Study suggests symptoms of long Covid is linked to effects on vagus nerve

Long Covid is a potentially disabling syndrome affecting an estimated 10-15% of subjects who survive COVID-19. Symptoms of long Covid include extreme tiredness, shortness of breath and dizziness.

The vagus nerve extends from the brain down into the torso and into the heart, lungs and intestines, as well as several muscles including those involved in swallowing. This nerve is responsible for a wide variety of bodily functions including controlling heart rate, speech, the gag reflex, transferring food from the mouth to the stomach, moving food through the intestines, sweating, and many others.

The authors propose that SARS-CoV-2-mediated vagus nerve dysfunction (VND) could explain some long COVID symptoms, including dysphonia (persistent voice problems), dysphagia (difficulty in swallowing), dizziness, tachycardia (abnormally high heart rate), orthostatic hypotension (low blood pressure) and diarrhoea.

The new research was presented at this year’s European Congress of Clinical Microbiology and Infectious Diseases.

The relationship between symptoms of long Covid and vagus nerve
The authors performed an extensive morphological and functional evaluation of the vagus nerve, utilising imaging and functional tests in a prospective observational cohort of patients with symptoms of long covid suggestive of VND. In their total cohort of 348 patients, 228 (66%) had at least one symptom suggestive of VND. The current evaluation was performed on the first 22 subjects with VND symptoms (10% of the total) seen in the Long COVID Clinic of University Hospital Germans Trias I Pujol between March and June 2021. The study is ongoing and continues to recruit patients.

Of the 22 subjects analysed, 20 (91%) were women with a median age of 44 years. The most frequent VND-related symptoms were diarrhoea (73%), tachycardia (59%), dizziness, dysphagia and dysphonia (45% each), and orthostatic hypotension (14%). Almost all (19 subjects, 86%) had at least 3 VND-related symptoms. The median prior duration of symptoms was 14 months. Six of 22 patients (27%) displayed alteration of the vagus nerve in the neck shown by ultrasound – including both thickening of the nerve and increased ‘echogenicity’ which indicates mild inflammatory reactive changes.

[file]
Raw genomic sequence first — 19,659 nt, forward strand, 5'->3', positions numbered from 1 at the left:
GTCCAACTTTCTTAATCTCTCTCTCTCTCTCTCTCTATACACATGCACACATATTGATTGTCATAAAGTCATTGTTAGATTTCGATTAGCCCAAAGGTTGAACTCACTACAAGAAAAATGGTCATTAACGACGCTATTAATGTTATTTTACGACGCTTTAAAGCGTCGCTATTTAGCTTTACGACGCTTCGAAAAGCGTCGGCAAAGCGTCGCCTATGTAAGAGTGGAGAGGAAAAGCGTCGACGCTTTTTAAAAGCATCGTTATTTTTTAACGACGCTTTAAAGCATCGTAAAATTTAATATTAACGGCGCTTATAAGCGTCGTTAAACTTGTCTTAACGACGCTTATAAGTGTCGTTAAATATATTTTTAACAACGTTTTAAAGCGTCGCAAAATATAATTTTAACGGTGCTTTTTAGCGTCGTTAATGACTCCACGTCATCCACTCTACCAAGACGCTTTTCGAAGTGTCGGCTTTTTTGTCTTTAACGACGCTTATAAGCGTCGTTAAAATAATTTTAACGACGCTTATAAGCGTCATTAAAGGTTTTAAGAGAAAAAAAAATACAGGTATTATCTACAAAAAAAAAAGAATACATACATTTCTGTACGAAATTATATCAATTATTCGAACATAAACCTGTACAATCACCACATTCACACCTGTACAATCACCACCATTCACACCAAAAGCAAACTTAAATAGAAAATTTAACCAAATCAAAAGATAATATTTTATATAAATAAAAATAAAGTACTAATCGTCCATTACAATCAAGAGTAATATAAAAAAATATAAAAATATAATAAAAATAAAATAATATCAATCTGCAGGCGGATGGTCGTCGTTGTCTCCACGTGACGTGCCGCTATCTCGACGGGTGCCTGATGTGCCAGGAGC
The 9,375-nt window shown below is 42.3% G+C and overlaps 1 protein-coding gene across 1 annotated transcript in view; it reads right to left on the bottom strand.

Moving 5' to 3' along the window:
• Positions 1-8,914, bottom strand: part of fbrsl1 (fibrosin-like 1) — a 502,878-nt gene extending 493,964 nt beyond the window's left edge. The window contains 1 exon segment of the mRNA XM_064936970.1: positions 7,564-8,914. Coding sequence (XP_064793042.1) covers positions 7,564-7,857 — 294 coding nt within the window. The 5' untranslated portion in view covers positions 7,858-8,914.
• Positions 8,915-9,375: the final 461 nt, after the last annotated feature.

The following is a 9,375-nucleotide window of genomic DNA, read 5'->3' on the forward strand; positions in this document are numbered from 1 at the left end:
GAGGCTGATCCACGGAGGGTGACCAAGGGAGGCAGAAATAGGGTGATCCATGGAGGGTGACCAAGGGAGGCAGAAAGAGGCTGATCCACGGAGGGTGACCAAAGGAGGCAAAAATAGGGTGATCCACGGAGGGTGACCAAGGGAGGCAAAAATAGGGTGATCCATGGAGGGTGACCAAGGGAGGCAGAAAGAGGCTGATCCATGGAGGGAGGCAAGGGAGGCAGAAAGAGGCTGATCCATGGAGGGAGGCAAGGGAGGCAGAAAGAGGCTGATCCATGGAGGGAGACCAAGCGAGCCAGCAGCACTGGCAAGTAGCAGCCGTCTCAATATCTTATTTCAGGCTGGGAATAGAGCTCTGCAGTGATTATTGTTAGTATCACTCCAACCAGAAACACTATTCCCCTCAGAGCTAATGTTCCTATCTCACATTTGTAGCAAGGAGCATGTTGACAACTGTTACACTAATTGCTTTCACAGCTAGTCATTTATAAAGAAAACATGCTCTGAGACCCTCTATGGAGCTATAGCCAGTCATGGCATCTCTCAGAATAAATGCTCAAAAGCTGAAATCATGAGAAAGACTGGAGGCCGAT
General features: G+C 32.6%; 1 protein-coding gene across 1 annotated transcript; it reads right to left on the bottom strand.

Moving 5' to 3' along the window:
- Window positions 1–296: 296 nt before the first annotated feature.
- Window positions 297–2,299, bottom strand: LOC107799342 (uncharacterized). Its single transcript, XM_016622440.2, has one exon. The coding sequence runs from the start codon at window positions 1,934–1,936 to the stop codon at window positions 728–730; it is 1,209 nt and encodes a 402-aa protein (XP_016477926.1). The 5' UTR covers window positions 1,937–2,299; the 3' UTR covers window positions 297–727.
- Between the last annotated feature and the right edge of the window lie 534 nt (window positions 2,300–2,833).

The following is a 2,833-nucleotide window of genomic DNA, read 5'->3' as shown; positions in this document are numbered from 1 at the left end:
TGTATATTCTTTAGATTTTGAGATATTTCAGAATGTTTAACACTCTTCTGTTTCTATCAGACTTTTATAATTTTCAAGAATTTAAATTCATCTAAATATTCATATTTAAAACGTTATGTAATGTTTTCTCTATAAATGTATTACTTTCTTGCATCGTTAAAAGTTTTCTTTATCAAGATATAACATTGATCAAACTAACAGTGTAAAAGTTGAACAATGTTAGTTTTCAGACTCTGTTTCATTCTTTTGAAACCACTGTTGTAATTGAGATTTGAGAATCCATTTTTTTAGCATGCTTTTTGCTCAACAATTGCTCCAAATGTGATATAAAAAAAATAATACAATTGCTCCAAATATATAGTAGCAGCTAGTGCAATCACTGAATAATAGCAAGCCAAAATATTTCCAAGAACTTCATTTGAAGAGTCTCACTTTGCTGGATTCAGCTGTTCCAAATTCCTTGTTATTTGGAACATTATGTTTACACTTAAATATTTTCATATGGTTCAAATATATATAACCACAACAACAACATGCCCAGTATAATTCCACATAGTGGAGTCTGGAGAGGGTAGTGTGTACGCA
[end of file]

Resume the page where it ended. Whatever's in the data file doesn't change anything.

A thoracic ultrasound showed flattened ‘diaphragmatic curves’ in 10 out of 22 (46%) subjects (which translates to a decrease in diaphragmatic mobility during breathing or more simply abnormal breathing). A total of 10 of 16 (63%) assessed individuals showed reduced maximum inspiration pressures, showing the weakness of breathing muscles.

Eating and digestive functionality
Eating and digestive function were found to be affected in some patients with symptoms of long covid, with 13 of 18 assessed (72%) having a positive screen for self-perceived oropharyngeal dysphagia (trouble swallowing). A further assessment of gastric and bowel function performed in 19 patients revealed eight (42%) had their ability to deliver food to the stomach (via the oesophagus) impaired, with two of these eight (25%) reporting difficulty in swallowing. Additionally, Gastroesophageal reflux (acid reflux) was observed in nine of 19 (47%) individuals; with four of these nine (44%) again having difficulty delivering food to the stomach and three of these nine (33%) with hiatal hernia – which occurs when the upper part of the stomach bulges through the diaphragm into the chest cavity.

A Voice Handicap Index 30 test (a standard way to measure voice function) was abnormal in 8/17 (47%) cases, with 7 of these 8 cases (88%) suffering dysphonia.

The authors commented, “In this pilot evaluation, most long COVID subjects with vagus nerve dysfunction symptoms had a range of significant, clinically-relevant, structural and/or functional alterations in their vagus nerve, including nerve thickening, trouble swallowing, and symptoms of impaired breathing. Our findings so far thus point at vagus nerve dysfunction as a central pathophysiological feature of long COVID.”

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